Collaborative communities are complex and rapidly evolving socio-technical systems. The design of these systems includes the communal specification of communication and information requirements, as well as the selection, configuration, and linking of the software tools that best satisfy these requirements. Supporting the effective and efficient community-driven design of such complex and dynamic systems is not trivial.
To represent and reason about the system design specifications we use conceptual graph theory. We do so because the knowledge representation language of choice must be rich enough to allow the efficient expression of complex definitions. Also, since design specifications derive from complex real world domains and community members themselves are actively involved in specification processes, a close mapping of knowledge definitions to natural language expressions and vice versa is useful. Finally, the representation language must be sufficiently formal and constrained for powerful knowledge operations to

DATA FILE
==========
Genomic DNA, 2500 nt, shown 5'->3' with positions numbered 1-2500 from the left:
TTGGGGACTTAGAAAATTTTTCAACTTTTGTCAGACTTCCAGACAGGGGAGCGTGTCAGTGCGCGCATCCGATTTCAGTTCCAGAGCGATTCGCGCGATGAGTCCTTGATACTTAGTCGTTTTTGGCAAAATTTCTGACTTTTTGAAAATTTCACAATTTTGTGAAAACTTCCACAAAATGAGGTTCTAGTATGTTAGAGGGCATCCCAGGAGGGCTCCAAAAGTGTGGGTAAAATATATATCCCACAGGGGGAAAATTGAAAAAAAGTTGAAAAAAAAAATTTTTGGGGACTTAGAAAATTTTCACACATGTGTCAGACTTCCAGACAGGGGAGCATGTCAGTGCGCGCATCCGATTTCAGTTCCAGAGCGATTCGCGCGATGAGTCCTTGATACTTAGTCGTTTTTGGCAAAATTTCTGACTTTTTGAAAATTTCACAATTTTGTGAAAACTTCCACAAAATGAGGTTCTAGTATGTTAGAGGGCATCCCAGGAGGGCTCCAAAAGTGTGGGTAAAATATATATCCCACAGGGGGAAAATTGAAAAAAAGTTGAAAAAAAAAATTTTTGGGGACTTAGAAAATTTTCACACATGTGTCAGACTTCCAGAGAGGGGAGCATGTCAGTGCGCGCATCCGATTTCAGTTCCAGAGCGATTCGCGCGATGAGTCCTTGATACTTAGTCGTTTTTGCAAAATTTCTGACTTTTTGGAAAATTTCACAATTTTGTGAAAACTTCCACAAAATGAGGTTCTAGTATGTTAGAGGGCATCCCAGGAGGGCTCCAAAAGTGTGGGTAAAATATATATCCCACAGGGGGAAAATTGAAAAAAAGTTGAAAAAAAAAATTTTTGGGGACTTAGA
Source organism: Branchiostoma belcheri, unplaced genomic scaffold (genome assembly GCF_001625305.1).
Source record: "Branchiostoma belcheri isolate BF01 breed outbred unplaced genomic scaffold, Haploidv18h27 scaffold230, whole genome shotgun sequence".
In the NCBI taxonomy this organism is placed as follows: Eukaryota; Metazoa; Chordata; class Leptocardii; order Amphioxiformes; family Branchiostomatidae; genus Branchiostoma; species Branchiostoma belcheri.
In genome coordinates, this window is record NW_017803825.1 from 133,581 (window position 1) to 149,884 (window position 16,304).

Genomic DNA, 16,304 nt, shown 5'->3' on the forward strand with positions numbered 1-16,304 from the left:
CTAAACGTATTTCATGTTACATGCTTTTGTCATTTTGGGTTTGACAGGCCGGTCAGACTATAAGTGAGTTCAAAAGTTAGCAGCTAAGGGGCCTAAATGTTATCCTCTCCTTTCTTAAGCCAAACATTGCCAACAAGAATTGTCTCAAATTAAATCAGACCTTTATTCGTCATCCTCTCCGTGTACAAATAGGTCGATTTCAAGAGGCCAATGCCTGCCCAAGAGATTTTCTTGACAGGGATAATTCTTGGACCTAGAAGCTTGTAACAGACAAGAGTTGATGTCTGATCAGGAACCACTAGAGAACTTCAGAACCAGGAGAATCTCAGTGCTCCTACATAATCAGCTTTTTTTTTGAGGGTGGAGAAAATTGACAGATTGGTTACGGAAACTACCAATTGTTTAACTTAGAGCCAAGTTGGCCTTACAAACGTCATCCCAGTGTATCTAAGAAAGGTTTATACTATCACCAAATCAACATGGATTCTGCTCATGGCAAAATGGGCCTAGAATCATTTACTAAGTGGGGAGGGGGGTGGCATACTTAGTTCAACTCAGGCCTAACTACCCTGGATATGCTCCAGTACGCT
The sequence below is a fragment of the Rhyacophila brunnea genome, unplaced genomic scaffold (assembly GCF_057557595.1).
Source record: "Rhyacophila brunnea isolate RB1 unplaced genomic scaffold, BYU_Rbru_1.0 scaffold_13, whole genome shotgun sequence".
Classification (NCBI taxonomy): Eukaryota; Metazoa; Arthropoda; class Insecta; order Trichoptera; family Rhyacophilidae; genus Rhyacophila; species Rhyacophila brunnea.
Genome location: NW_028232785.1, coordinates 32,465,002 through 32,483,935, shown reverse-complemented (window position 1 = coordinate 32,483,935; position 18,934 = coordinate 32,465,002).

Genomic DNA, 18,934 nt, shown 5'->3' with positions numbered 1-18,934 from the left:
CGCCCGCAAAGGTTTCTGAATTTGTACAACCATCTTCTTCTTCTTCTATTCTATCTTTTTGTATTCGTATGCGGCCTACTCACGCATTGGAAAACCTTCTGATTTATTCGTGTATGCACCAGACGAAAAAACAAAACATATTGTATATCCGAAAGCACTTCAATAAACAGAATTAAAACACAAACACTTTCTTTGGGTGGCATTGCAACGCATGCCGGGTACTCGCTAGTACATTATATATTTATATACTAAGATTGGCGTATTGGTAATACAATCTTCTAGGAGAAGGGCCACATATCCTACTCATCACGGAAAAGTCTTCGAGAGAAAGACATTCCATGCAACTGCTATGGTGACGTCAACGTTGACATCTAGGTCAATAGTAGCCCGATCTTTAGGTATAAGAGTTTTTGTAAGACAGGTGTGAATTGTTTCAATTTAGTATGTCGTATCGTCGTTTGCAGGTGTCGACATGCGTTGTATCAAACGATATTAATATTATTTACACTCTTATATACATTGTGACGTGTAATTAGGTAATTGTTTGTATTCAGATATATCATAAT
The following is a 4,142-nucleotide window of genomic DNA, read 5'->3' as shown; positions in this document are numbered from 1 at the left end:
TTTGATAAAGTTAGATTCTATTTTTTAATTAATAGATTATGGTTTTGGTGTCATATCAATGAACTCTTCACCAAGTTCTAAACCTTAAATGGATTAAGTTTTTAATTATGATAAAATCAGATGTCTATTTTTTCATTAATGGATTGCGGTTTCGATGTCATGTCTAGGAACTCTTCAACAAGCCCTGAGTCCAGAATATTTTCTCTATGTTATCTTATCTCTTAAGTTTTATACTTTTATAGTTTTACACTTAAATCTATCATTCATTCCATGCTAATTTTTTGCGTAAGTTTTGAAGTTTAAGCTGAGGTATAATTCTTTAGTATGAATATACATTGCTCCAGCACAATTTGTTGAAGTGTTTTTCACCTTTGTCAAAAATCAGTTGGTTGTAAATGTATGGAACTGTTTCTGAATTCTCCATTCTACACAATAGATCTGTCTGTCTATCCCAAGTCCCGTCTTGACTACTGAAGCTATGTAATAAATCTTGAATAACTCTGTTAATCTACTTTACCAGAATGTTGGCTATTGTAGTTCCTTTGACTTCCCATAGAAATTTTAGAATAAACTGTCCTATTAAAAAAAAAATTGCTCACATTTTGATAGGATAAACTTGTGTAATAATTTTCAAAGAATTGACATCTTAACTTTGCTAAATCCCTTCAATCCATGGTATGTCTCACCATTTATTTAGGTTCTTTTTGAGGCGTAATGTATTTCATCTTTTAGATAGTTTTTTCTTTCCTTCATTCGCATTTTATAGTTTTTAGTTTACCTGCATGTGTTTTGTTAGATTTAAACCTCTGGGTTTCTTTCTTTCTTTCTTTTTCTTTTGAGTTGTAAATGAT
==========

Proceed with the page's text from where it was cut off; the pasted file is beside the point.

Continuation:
be constructed. Conceptual graph theory has all of these properties.
We explore how conceptual graphs can be used to:
1. model the core elements of such socio-technical systems and their design processes.
2. specify communication and information requirements and match these with social software functionalities.
We illustrate these design processes with examples from a realistic scenario on building a knowledge-driven topic community on climate change.